Rheumatoid arthritis (RA) is a chronic disease. The recurrence of the disease has affected each RA patient to varying degrees.
Some patients have a long remission period and RA activity is not active, so there are few or no symptoms of RA during this period. However, those patients in the active period of RA will continue to have more serious discomfort symptoms.
Rheumatoid arthritis can affect different parts of the body, most often in joints. At the same time, arthritis also develops with the occurrence of the disease. Inflammation is the body’s natural response to infection or other threats, but RA is a non-specific inflammatory reaction.
Rheumatoid arthritis and arthritis
Arthritis is a characteristic of rheumatoid arthritis. It includes the following symptoms:
- Stiffness: Obstruction of joint movement, Movement is restricted. Among them, [morning stiffness] is one of the landmark symptoms of rheumatoid arthritis. Unlike other arthritis patients’ morning joint stiffness, Morning stiffness usually lasts for more than an hour in patients with rheumatoid arthritis. Swelling: Swelling of the joint caused by fluid accumulation in the joint cavity, which eventually leads to stiffness of the joint. Pain: Inflammation in the joint cavity makes it sensitive and fragile. Persistent arthritis causes joint damage, causing pain. Red and hot: The skin at the joint will be redder and hotter than the surrounding skin.
Although any joint can suffer from rheumatoid arthritis, such as knee joint, wrist joint, neck joint, shoulder joint, elbow joint and even mandibular joint, hand joint is most vulnerable. Symptoms usually appear symmetrically, that is, in the same parts on both sides of the body.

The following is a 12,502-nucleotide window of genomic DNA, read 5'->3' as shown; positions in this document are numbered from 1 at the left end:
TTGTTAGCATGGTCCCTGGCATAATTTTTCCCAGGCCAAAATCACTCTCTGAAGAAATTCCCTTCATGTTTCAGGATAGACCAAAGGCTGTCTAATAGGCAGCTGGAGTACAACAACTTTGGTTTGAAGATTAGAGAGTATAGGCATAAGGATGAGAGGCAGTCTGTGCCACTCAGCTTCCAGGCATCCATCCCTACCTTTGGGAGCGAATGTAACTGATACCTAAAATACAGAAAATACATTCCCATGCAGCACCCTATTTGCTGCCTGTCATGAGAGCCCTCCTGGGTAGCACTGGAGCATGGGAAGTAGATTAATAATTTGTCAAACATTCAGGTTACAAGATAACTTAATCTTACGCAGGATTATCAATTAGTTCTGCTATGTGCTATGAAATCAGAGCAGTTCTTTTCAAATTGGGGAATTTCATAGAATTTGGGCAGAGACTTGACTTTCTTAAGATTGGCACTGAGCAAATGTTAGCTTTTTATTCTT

Systemic Manifestations of Rheumatoid Arthritis
1. RA can affect many parts of the body and lead to a series of symptoms:
- Loss of appetite, resulting in weight loss and muscle soreness.
The above symptoms are similar to those of influenza. Although the discomfort symptoms of rheumatoid arthritis are not as severe as those of influenza patients, they last longer.
2. It is common for patients with moderate to severe rheumatoid arthritis to suffer from multiple parts of the body:
- Rheumatoid nodules: A subcutaneous mass, Usually occurs in the elbow joint, Sometimes accompanied by pain. Pulmonary involvement: Lung or pleural involvement is common, But usually there are no symptoms. If shortness of breath occurs, Drugs should be given in time to control lung inflammation. Rheumatoid arthritis can even affect laryngeal joints (cricoarytenoid joints). Cause hoarseness. Rheumatoid arthritis can cause pericarditis, However, there are usually no symptoms. As the disease progresses, symptoms develop, such as dyspnea or chest pain. In addition, patients with rheumatoid arthritis are more likely to cause cardiovascular obstruction, which leads to chest pain and heart failure. Less than 5% of patients with rheumatoid arthritis will suffer from eye involvement, red eyes, pain or dryness.
When you have symptoms of rheumatoid arthritis, early active treatment can prevent the symptoms from worsening, thus preventing the progress of rheumatoid arthritis.